Vitamin B12 is produced by micro-organisms in the soil. In the past, root vegetables contained adequate amounts of B12. Today root vegetables are cleaned so well that all traces of B12 are removed. Meat-eaters acquire B12 through micro-organisms living in the animal flesh they eat. Lacto-ovo vegetarians receive B12 through eggs and dairy products. Obtaining enough B12 through a vegan diet is more challenging. Although cases of B12 deficiency are rare, it can cause pernicious anemia, a serious deficiency disease. Confirmed vegan sources include fortified soy milks, other fortified foods, vitamin pills, and Red Star nutritional yeast (T6635 ). Red Star is available at many natural food stores. Other sources which may prove reliable are the surface bacteria on lightly washed organic vegetables, and bacterial activity in the small intestine, but these are not scientifically verified. Long term studies of vegans have detected a very low rate of B12 deficiency. In fact, more meat-eaters than vegans suffer from this deficiency due to problems absorbing B12. The human body stores a 2-7 year supply of vitamin B12. It’s especially important for women to ensure B12 intake when pregnant or breastfeeding. All other vitamins, minerals, fats and carbohydrates are widely found in the plant kingdom. These nutrients can be easily obtained by maintaining variety in a plant food diet. If you have difficulty adapting to a vegetarian diet it may be that your body needs a few months to adjust and detoxify. Try experimenting with a variety of different foods and cooking methods. If you have concerns about a nutrient deficiency, you can always have your blood tested, but rest assured that a varied vegetarian diet lacks no nutrients and is proven to be a powerful health promoting choice. Bon appetit!

  2. Mathieu Says:

    kimchi is usually prepared with some fish sauce, so couldn’t that be where the B12 comes from?

  3. Jack Norris RD Says:

    Mathieu,

    The researchers said that the kimchi had more B12 than expected (presumably more than expected given that much of it was made with fish sauce). But these people weren’t vegan so there is no mystery as to how they were getting a lot of their B12 — animal products.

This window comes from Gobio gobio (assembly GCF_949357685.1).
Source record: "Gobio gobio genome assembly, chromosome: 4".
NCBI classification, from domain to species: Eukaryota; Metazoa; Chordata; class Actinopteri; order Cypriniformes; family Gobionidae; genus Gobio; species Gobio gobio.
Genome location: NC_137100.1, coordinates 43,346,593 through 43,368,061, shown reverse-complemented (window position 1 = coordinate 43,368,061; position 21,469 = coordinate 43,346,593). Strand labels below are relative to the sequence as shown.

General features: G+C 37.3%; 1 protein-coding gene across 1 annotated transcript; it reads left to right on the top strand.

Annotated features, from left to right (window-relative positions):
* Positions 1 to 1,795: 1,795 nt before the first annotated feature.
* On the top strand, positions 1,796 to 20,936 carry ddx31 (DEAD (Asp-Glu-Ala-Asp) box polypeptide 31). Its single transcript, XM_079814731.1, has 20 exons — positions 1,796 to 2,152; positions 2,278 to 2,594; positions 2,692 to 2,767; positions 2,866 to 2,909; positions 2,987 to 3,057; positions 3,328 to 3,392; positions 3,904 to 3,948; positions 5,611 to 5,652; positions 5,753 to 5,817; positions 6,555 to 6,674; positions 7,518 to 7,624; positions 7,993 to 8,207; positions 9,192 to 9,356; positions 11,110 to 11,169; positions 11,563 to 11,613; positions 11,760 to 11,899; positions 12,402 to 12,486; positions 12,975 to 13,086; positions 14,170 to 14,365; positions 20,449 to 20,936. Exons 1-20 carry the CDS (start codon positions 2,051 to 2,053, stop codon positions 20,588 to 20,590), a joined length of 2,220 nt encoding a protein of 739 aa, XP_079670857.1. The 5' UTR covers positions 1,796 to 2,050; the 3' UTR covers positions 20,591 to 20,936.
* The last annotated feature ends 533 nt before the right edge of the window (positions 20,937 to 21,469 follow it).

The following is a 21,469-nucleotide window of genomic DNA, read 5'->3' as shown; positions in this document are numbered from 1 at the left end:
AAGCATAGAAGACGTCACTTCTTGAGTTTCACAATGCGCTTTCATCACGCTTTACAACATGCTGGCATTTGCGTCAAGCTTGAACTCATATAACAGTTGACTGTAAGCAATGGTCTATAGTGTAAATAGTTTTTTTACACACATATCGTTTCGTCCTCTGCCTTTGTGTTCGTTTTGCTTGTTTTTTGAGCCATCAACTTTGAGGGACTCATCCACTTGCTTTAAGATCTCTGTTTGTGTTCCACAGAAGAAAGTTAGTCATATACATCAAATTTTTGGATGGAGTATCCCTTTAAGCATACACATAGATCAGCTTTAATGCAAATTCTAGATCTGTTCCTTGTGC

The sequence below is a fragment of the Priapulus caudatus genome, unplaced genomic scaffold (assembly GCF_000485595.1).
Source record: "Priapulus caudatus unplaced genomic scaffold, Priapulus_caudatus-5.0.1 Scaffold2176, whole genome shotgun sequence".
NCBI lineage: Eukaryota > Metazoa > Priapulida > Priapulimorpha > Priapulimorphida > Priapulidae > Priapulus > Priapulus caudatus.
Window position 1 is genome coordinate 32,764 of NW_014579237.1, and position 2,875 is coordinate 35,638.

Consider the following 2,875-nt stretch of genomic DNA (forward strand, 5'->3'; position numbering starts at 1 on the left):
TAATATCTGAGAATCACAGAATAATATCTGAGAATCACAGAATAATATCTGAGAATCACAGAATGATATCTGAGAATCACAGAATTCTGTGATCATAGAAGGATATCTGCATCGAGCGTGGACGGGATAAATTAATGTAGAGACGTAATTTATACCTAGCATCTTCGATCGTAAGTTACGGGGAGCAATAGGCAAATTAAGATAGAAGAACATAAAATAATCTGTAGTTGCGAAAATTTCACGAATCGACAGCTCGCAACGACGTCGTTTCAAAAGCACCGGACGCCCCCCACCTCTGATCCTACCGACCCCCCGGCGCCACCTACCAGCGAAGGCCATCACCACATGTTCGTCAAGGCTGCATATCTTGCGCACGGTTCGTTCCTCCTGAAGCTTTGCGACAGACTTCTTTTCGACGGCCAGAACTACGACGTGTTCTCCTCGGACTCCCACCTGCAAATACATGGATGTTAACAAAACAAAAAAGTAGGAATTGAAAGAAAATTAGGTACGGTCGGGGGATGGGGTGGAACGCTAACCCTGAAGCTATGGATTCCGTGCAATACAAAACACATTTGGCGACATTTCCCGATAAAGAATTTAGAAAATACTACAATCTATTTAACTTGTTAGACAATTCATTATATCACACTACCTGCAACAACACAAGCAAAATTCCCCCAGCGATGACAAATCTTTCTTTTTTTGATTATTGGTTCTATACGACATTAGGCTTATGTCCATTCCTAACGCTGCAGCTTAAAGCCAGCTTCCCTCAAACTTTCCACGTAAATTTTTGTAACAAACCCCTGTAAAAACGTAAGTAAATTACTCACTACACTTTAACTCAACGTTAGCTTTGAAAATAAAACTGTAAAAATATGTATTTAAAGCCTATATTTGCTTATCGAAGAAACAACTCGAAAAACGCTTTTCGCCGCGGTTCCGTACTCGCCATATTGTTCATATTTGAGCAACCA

4. Jack Norris RD Says:

    Rosanne,

    I agree with much of what you write, but…

    > Vitamin B12 is produced by micro-organisms in the soil.

    B12 is made by bacteria in the colon of mammals (and possibly other animals), and since feces often ends up in the soil, it is reasonable to think that perhaps bacteria in the soil, especially soil that has feces in it, has B12-producing bacteria. But I have not see reliable evidence for this.

    > Other sources which may prove reliable are the surface bacteria on lightly washed organic vegetables,

    Definitely not verified, and if it isn’t verified, why say it? And I would highly doubt that bacteria on the surface of vegetables could produce a physiologically significant amount of B12, even if they exist.

    > and bacterial activity in the small intestine, but these are not scientifically verified.

    Few people in the western world have B12-producing bacteria in the small intestine; if you do, it’s due to an overgrowth of bacteria that shouldn’t be there.

    > Long term studies of vegans have detected a very low rate of B12 deficiency.

    Not true.

    > The human body stores a 2-7 year supply of vitamin B12.

    Random assertion.

    > It’s especially important for women to ensure B12 intake when pregnant or breastfeeding.

    Very true.

    I’m not going to respond to the rest, even thought it’s not that simple.

  5. Sara Says:

    Rosanne, Pernicious anaemia is not caused by B12 deficiency, but is a conditon that can cause it because the body can’t absorb B12, even if there in enough in the diet.

Leave a Reply

*